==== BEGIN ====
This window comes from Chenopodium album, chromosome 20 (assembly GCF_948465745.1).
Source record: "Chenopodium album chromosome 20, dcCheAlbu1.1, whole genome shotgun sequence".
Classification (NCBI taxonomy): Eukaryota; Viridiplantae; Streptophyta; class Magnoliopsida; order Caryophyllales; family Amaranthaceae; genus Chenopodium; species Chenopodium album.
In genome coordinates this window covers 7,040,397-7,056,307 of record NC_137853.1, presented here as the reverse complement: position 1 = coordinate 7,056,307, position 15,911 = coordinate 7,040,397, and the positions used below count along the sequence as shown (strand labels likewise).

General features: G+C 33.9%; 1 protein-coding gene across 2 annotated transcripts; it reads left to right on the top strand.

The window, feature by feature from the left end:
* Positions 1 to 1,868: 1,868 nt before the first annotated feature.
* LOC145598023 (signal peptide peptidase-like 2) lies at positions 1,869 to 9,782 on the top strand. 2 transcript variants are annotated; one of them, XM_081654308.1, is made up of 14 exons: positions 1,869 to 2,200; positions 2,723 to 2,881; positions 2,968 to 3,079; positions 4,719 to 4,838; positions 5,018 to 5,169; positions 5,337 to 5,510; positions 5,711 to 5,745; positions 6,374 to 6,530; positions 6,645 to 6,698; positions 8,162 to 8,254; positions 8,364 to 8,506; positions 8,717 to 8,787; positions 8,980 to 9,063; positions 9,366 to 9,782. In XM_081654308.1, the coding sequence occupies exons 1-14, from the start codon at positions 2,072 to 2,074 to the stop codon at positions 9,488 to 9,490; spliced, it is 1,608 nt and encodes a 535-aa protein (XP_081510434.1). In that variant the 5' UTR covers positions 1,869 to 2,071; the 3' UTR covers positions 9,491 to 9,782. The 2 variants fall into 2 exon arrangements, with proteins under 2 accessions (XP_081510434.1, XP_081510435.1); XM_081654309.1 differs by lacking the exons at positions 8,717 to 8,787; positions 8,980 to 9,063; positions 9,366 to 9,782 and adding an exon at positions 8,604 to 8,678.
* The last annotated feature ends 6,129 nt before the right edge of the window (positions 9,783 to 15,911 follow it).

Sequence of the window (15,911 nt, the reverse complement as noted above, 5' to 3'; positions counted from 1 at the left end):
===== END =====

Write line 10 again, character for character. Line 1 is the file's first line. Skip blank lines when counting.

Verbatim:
Sequence of the window (15,911 nt, the reverse complement as noted above, 5' to 3'; positions counted from 1 at the left end):